I never really stopped to consider what it was to be a geek. As a kid I never thought I would associate with geeks, mostly because I did not realize this was a "type" of person. I had a vague notion of what a "nerd" was because there were a few movies showing the stereotypical coke-bottle-glasses-wearing weirdo who was obsessed with computers (or fantasy, or facts, or science, or...) and panties. I knew these individuals were not supposed to be popular, though they were expected to run the world after high school or college and take their revenge on the pretty people. The term "geek" never really made it into my vocabulary until my first DragonCon in 2007. Even back then, I did not really consider myself a geek by the modern, accepted definition of the term. It was when I started talking to the other DragonCon attendees, and sharing my stories of childhood with my daughter, who completely embraced her inherited geekdom instantly, that I realized I had always been a geek deep down inside, I just never knew it. This could also be one of the myriad of reasons why it was so hard for me to find friends among the "normals" until I got to college early through a math & science academy.
It turns out that my parents may have had the seeds of geekery buried within them as well. However, they come from a generation that had no notion of such things. I kind of had a notion that my mom had the potential to be a geek. After all, it was she who had the family sit together on Saturdays to watch Star Trek the Next Generation. It was also my mom who showed us the original Star Wars trilogy so many times I began to think that she would have married Luke Skywalker if my dad hadn't come along first. My mom is not a technical Trek geek. She doesn't nit-pick technical impossibilities or try to figure out the possible (or improbable) science behind alien species. She taught us to look at the human story behind the episodes. She highlighted for us how this science-fiction world actually illustrated real-world issues like acceptance of homosexuality, intolerance of races, prejudice, discrimination, and what it means to be human. Her favorite character is Commander Data, not because he was an android, but because it was through Data that we discovered the essences of what it is to be human. Star Wars was always about the Force and finding the right path to do what was right for the greater good. It was also about finding yourself and coming to terms with all aspects of yourself--the good and the bad. This is what my mom showed me, though it took motherhood and studying psychology for me to realize it.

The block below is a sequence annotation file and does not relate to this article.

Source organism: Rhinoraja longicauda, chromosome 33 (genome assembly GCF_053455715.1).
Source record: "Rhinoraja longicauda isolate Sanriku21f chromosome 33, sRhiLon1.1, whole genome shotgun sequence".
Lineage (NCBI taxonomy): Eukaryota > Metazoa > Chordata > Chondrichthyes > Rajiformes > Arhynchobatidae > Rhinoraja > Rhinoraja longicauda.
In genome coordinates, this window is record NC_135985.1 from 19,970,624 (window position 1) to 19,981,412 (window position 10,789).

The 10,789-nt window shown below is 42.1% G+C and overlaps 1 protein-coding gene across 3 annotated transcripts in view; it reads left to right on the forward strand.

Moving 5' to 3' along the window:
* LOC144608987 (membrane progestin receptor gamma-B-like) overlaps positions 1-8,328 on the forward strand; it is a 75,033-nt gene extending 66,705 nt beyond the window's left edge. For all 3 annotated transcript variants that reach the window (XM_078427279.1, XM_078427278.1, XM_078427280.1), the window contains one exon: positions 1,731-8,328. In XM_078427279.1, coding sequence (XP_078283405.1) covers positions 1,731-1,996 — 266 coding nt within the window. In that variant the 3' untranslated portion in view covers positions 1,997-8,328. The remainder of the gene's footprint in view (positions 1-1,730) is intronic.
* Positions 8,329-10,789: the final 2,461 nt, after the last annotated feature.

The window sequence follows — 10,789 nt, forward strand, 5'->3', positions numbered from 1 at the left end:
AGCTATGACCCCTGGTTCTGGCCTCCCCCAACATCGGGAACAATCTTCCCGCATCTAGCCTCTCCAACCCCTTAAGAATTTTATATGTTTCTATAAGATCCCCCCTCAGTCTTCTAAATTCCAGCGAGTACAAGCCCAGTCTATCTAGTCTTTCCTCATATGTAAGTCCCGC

My father is a little bit of a different story. He was always the practical one (at least, that's how I saw him as I was growing up). He didn't seem to encourage fantasy. He always struck me as someone who preferred to live in reality, except when he was watching cartoons. My dad watched a lot of cartoons, especially old ones like Popeye and Scooby Doo. If it was animated, he would watch it. He started to draw the line, however, when the animation was no longer for kids. He won't watch animated shows that are crass, crude, violently graphic, or "adult" in nature. He has a pure heart in that respect. What really surprised me was when I realized that my dad also liked science fiction. Like my mom, he did not look for the reality in the shows; he did not try to find the plot holes caused by improbabilities. I guess science fiction was his way to express his fantasy without leaving behind reality. I didn't realize he liked science fiction until I started watching Doctor Who with my husband and daughter. I knew of Doctor Who because I remember my dad watching it on PBS. I remember sitting and watching with him, especially the Tom Baker episodes. In fact, the first time I saw another person as The Doctor (when I was a kid) who was not Tom Baker, I thought my dad was watching a completely different show. I was too young to pay attention to the larger story. I was in it just for the episode, so I missed a lot as a kid. I also remember my dad watching Twilight Zone marathons whenever they came on. We didn't have cable for much of my childhood, but when we did, he would watch many marathons of shows like The Man from U.N.C.L.E., I Dream of Jeanie, and Outer Limits. It took me so long to realize that my dad may have been a geek, or at least a sci-fi fan, because I didn't know enough to connect the dots.